Breast Reconstruction

Breast reconstruction combines all aspects of plastic, reconstructive and aesthetic practice.

Gary Ross > Breast > Breast Reconstruction

What is Breast Reconstruction following a Mastectomy?

Breast reconstruction combines all aspects of plastic, reconstructive and aesthetic practice. The diagnosis of breast cancer can be devastating and the decisions regarding reconstruction are often seen as a secondary consideration. The pros and cons of immediate and delayed reconstruction (after mastectomy) are one of the most challenging that face patients with a diagnosis of breast cancer. A careful discussion with the patient is imperative to guide the patient in the decision making process. This often requires multiple consultations within the context of a multidisciplinary oncological team.

Breast reconstruction can be provided by both autologous and non-autologous tissue and a combination of both techniques. Non-autologous methods of reconstruction include the use of tissue expanders and implants.

Autologous reconstruction uses ones own tissue. The advantages of using ones own tissue is that the tissue ages naturally and the reconstruction changes minimally with time.

Initially an autologous reconstruction may be more time consuming than non-autologous reconstruction in terms of surgical time and recovery, however the benefits often outweigh the risks. It is important to discuss the pros and cons of autologous and non-autologous reconstructions with each patient individually to determine suitability.

For autologous breast reconstruction the gold standard technique is the deep inferior epigastric perforator flap (DIEP), which is a modification of the transverse rectus abdominis muscle flap (TRAM). With newer techniques to protect the muscle and its function (DIEP), tissue from the abdomen can be used to reshape the breast with minimal side effects to the abdomen. The tissue that would normally be excised during a cosmetic tummy tuck is dissected carefully with its blood supply (the diep inferior epigastric artery) to avoid damage to the tummy muscles creating a flap of tissue. Blood vessels in the chest or the armpit are also dissected free and the artery and veins of the veins in the chest and the veins in the tummy tissue are sutured together using fine suture material under a microscope. The tummy is closed in the same way as a tummy tuck or abdominoplasty and the new tummy tissue is reshaped onto the chest wall to create a new breast. The use of tissue from other areas of the body can also be used such as the though and the buttock and the pros and cons of these need to be discussed at consultation. These include the TMG (from the thigh), the SGAP and the IGAP (from the buttock)

Other autologous options for breast reconstruction include the use of tissue from the back (Latissimus Dorsi flap). In this scenario the back muscle and the skin overlying it is passed onto the front of the breast and the back is closed. The back tissue may provide enough tissue to mould a breast shape but often requires an implant.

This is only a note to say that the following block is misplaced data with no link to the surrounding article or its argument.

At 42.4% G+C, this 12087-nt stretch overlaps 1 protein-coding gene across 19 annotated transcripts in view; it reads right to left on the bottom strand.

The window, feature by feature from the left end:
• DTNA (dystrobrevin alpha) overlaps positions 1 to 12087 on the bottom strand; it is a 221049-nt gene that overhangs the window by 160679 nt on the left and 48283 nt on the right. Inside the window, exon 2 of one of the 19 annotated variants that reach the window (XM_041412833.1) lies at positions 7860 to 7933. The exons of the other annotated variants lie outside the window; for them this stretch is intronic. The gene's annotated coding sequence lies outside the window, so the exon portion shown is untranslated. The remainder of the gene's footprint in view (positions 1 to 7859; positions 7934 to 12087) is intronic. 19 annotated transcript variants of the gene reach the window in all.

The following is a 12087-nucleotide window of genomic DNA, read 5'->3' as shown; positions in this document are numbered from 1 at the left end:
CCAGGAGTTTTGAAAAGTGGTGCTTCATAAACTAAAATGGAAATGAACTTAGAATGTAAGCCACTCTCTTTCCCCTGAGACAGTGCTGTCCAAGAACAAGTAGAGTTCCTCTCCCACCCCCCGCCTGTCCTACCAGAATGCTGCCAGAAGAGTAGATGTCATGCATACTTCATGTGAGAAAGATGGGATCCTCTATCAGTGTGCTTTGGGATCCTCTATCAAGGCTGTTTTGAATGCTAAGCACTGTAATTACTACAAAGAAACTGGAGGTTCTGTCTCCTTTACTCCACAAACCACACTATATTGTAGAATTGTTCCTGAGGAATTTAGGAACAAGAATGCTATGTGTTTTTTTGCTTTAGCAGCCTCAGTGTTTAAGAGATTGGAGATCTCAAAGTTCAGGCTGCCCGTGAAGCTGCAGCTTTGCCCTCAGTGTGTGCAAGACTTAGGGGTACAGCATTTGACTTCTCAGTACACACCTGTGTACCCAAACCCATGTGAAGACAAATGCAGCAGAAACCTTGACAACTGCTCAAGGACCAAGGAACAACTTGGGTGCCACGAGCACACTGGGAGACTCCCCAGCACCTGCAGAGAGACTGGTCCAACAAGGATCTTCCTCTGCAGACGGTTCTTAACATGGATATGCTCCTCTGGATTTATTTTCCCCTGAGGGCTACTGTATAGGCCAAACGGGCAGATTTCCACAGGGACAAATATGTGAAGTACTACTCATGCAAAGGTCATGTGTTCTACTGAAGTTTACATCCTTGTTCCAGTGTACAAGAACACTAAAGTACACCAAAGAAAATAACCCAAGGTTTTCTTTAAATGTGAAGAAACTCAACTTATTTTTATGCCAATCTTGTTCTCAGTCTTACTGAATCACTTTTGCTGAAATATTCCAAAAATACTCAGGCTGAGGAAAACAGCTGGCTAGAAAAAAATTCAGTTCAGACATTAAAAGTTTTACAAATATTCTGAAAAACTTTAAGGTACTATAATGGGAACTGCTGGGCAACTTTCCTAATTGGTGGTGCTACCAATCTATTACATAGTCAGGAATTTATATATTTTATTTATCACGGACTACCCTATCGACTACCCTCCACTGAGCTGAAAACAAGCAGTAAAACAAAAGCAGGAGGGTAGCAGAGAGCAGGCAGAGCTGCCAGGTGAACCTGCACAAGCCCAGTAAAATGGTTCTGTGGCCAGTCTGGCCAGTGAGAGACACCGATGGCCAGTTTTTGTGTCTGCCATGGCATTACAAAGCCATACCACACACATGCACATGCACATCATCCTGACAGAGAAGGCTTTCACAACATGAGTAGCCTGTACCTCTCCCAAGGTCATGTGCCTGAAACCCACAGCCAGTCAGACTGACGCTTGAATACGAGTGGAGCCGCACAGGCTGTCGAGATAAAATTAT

Implant based reconstruction using autologous or non-autologous dermis may also be used to reconstruct breast tissue. This can be used in patients who wish to have a simple solution following mastectomy in the immediate phase although it is not recommended where patients require radiotherapy or where a mastectomy has already been performed.

The most important aspects of breast reconstruction include size, shape and symmetry. The initial operation provides the basis with which the surgeon can mould the final result. Often a second operation is required in order to achieve these goals. With increasing refinements a combination of lip modelling, combining liposuction (removal of fat) and autologous fat transfer (injection of fat) the new breast can be remodelled to give an even more natural result. This can be combined with a nipple reconstruction and areola tattooing to give a result that is similar in size, shape and symmetry. In unilateral reconstruction it may be necessary to perform surgery to the unaffected breast to give symmetry. This is often in the form of a mastopexy, breast reduction or mastopexy implant.

Reconstruction needs to be tailored to each patients individualised needs following discussion regarding the pros and cons of each technique.

 

Breast Reconstruction following lumpectomy

Following lumpectomy there may be asymmetry between the breasts. Common treatments include the use of autologous fat transfer or reshaping the affected breast in the form of a mastopexy. Where asymmetry is more marked there may also be a need to combine these and perform surgery on the unaffected breast to aid symmetry in terms of volume. Occasionally autologous and non-autologous methods of reconstruction can be used to help reconstruct defects following lumpectomy as described above. In severe cases it may be necessary to complete a mastectomy with immediate reconstruction in order to obtain a pleasing aesthetic result.